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Letter to President-elect Biden

President-elect Joseph R. Biden Jr.
Biden-Harris Transition
1401 Constitution Avenue, NW
Washington, DC 20230

Dear Mr. President-elect:

I am pleased to offer my warmest congratulations on your election as the 46th president of the United States. As we look ahead to the nation’s 245th year, it is my hope that you will be guided by our history, uplifted by our ideals, and inspired by the best among us, including those who were born elsewhere but who built their lives in the US.

Nearly every country in the world admits immigrants, but the United States has long been defined by the immigrant origins of many of our citizens. Throughout our history, waves of immigrants have come here and made this country their home. With energy, talent, and determination, immigrants have helped make our nation, economy, and communities stronger and more prosperous. Higher education has played an important role in this pipeline—identifying extraordinary students and scholars throughout the world, attracting them to the US, and developing their talents, which has resulted in new ideas and innovations that have benefitted all of us.

Yet, over the past four years, executive orders and presidential proclamations have barred entry to many, with others beset by processing delays, backlogs, and administrative hurdles designed to frustrate access to opportunities in this country. As a result, a shadow of uncertainty has been cast over immigrants and nonimmigrants alike—and it has taken a toll. Recently, the Open Doors Report on International Educational Exchange announced the fourth straight year of decline in new student enrollments, and the first year-over-year decline in total international student enrollments since 2005. Equally troubling, while the overwhelming majority of those who earn doctorate degrees at our colleges and universities choose to remain in the United States, the “stay rate” for students from China and India, who represent the two largest source countries for US science and engineering doctorate recipients, has softened as those students choose opportunities at home or elsewhere in the face of uncertainty here.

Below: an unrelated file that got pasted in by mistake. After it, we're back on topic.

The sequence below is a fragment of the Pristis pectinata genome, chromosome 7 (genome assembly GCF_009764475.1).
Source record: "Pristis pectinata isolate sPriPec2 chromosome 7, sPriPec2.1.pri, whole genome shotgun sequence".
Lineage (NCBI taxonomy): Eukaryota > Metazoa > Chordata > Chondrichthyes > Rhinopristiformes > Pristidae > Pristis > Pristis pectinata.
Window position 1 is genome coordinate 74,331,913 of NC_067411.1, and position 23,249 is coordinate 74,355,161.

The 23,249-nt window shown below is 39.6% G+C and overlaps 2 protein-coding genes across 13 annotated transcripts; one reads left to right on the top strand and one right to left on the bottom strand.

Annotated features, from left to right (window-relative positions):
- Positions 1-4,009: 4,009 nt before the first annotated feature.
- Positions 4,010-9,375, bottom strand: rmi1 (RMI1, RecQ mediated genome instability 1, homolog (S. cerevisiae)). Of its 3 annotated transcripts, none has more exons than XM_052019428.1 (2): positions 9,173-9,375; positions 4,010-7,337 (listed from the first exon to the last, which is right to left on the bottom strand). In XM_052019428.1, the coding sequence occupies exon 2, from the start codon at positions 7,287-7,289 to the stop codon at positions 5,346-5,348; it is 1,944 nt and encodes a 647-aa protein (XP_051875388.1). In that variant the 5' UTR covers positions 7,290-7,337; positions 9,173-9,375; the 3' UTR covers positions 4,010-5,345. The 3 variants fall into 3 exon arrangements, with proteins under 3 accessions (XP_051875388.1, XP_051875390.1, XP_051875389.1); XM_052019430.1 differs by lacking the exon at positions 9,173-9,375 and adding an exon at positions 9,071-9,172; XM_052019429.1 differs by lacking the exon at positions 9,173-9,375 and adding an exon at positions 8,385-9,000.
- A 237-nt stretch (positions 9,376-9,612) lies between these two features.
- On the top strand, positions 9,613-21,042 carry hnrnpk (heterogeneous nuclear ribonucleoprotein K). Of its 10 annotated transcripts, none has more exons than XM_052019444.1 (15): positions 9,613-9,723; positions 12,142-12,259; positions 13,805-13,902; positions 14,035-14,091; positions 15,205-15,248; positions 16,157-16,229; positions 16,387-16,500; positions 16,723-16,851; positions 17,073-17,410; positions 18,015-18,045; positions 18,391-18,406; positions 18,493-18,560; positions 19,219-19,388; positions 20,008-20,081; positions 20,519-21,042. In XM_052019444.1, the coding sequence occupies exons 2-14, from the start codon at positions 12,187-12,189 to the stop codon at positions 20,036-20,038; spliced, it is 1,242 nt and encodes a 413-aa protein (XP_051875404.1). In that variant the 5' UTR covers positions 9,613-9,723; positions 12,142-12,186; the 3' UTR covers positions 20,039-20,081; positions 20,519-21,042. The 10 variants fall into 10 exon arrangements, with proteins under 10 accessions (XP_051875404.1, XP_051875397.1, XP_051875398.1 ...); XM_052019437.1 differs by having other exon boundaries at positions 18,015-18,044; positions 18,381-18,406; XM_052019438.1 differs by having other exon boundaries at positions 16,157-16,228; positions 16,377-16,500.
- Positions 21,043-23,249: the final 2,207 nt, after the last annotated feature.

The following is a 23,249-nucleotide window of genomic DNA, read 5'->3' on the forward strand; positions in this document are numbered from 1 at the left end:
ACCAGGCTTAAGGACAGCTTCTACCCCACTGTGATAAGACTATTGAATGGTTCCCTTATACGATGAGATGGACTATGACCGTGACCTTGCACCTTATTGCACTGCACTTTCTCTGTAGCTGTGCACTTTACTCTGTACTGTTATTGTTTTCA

The United States has brought the world’s best students, researchers, and scholars together to enrich teaching and learning on college campuses, and they have also served on the front lines of the nation’s most complex challenges. Currently, many foreign-born health professionals, physicians, and students are leading the COVID response, providing clinical care, conducting research, and developing the safe and effective therapeutics that are key to our ability to reopen while protecting the vulnerable among us. One example is Noubar Afeyan, a Beirut national who earned his PhD at MIT and worked on an H-1B visa before he became a US citizen. Today, Afeyan is the cofounder and chairman of Moderna, the Cambridge, Massachusetts-based biotechnology company that has developed one of the leading COVID vaccine candidates. Although his contribution is exceptional, Afeyan’s story is not unique. The National Science Board estimates that as many as 50 percent of United States PhD holders in the high-demand fields of science and engineering were born abroad. Additionally, more than a third—37 percent—of US scientists who received Nobel Prizes in chemistry, physics, and medicine since 2000 were immigrants, as well as five of Harvard’s 13 prize winners since 1998.